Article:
With this build, the hero becomes more of a nuisance, than he ever was—cooldown reduction coupled with extra magic damage, makes for a highly elusive target, which deals a respectable amount of damage without the need to actually attack its target. But that is not all.
The itemization of the hero has also completely changed. Boots of Travel are still the best choice for the hero, but they are not as prioritized in the early game, with Veil of Discord being the first core item of the build.
The item in its current state fills the void left by the rework of Drum of Endurance. It is a strong and cheap early game item, packed with amazing stats. It already gained in popularity, back when Death Prophet was reigning supreme in the mid lane, but has fallen out of favor since—there wasn’t a strong hero, who could fit it into their regular build. The magic damage Ember single handedly returned the item into the spotlight.
The active component of the Veil is often undervalued, but the 25% magic damage increase is a strong tool, regardless of the stage of the game. Since it debuffs the targets, rather than amp the magic damage from the source, it works exceptionally well in combination with other nukers. It also allows Ember Spirit to farm incredibly fast and even taking ancient stacks is not completely out of the question.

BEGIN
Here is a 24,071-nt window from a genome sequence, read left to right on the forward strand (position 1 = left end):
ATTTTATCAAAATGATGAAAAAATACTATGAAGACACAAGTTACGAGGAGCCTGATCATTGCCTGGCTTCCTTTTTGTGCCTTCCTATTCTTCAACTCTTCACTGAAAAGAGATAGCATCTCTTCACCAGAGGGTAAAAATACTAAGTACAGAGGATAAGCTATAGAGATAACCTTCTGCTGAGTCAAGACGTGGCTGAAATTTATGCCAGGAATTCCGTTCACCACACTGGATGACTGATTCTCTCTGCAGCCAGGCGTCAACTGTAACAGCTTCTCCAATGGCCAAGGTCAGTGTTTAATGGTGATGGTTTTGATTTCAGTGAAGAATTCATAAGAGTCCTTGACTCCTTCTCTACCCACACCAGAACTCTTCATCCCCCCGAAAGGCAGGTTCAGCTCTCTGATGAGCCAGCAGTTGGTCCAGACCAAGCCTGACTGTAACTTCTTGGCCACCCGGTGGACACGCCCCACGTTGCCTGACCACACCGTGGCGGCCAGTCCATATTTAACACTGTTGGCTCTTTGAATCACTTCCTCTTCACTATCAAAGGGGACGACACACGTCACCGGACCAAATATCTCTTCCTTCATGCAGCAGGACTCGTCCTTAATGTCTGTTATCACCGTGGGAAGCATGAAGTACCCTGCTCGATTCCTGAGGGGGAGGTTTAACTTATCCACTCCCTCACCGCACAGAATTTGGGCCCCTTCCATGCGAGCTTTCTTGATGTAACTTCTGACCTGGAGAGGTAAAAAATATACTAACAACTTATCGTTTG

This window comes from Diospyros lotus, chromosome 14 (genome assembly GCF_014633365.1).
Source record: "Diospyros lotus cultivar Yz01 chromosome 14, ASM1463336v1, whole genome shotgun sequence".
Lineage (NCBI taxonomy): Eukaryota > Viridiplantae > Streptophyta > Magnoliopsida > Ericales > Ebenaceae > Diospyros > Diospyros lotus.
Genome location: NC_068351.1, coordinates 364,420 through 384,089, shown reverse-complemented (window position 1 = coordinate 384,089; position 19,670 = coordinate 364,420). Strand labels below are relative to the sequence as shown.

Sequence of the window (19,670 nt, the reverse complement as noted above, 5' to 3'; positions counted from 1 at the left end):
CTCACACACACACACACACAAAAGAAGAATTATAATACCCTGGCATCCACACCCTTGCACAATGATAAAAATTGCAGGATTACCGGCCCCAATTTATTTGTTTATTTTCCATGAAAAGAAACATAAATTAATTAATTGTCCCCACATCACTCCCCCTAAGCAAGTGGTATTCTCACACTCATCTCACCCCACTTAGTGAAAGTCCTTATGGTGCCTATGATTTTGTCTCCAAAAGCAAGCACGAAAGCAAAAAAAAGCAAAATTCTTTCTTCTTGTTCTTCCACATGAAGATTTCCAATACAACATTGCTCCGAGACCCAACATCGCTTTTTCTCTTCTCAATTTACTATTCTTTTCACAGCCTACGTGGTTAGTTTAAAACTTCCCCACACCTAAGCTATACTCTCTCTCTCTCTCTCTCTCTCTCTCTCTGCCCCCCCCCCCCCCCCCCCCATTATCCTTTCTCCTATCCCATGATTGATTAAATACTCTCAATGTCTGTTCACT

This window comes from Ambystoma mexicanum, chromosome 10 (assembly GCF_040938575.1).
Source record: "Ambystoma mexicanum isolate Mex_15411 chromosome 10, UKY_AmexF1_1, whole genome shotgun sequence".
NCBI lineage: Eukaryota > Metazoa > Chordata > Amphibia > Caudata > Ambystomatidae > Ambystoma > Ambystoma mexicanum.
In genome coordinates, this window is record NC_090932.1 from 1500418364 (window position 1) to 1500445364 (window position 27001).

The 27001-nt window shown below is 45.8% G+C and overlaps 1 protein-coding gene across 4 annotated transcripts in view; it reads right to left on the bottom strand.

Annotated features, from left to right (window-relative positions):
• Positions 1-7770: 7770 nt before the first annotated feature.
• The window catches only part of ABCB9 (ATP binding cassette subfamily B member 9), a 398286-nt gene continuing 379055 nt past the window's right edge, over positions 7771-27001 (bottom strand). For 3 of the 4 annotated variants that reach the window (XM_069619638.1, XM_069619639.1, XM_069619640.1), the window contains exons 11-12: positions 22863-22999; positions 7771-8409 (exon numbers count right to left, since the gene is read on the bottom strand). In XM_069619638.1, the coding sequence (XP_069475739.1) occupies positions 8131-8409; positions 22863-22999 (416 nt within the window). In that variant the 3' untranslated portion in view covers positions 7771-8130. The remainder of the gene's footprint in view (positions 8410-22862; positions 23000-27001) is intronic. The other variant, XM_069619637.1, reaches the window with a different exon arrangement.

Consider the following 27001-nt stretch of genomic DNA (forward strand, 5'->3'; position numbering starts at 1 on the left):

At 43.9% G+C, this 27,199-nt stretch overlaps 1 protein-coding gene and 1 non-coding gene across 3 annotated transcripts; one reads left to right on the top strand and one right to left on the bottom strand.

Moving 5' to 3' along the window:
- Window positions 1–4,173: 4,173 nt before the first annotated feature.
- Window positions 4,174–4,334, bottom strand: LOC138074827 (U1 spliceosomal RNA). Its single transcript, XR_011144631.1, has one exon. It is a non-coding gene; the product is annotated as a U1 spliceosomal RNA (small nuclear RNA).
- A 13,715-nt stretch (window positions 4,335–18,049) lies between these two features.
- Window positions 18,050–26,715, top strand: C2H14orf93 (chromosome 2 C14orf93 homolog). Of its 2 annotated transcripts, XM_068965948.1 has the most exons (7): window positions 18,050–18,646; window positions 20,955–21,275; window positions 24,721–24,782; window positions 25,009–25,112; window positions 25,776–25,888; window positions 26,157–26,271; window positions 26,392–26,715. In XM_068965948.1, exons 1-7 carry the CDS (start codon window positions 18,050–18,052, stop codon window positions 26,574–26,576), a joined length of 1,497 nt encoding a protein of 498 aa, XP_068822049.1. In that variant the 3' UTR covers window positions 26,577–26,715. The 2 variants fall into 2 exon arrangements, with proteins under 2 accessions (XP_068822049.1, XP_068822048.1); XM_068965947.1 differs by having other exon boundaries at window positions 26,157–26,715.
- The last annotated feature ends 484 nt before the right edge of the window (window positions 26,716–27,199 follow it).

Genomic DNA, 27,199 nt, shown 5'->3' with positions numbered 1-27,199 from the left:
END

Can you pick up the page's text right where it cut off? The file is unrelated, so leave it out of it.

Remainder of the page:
The typical follow-up to the early Veil is Boots of Travel and Blink Dagger. Magic damage Ember Spirit typically needs to use his remnants offensively, rather than defensively, leaving him with less escape and mobility options than the hero is used to. Hence, the Blink Dagger is purchased slightly earlier, compared to typical builds.
As the game progresses, this build starts to fall of slightly—the burn damage from the Flame Guard becomes less impactful, and the Searing Chains upgrade is still some time away. This is the time, where Maelstrom generally comes into play—with the cooldown reduction talent, Ember Spirit can use Sleight of Fist every 5.1 seconds. The proc chance of 25% is generally high enough to guarantee a proc on a wave of creeps and heroes, adding decent damage into the mix. It also allows you to save Flame Guard for when you absolutely need it, instead of using it to split-push—at this point creeps die almost as fast as with a Battlefury build.
After this, the Octarine Core is almost always a worthwhile purchase. Despite cooldown reduction stacking multiplicatively, instead of additively, it is still a major upgrade to the spell usage of the hero. For one, it reduces the cooldown of Sleight of Fist to ridiculous 3.825s, allowing the hero to safely outpush all enemy aggression, staying invulnerable. The cooldown of Searing Chains with this build is also reduced to 5.1s, and this number is very important, since it is only 0.1s longer than the effect of the Searing Chains with the talent upgrade.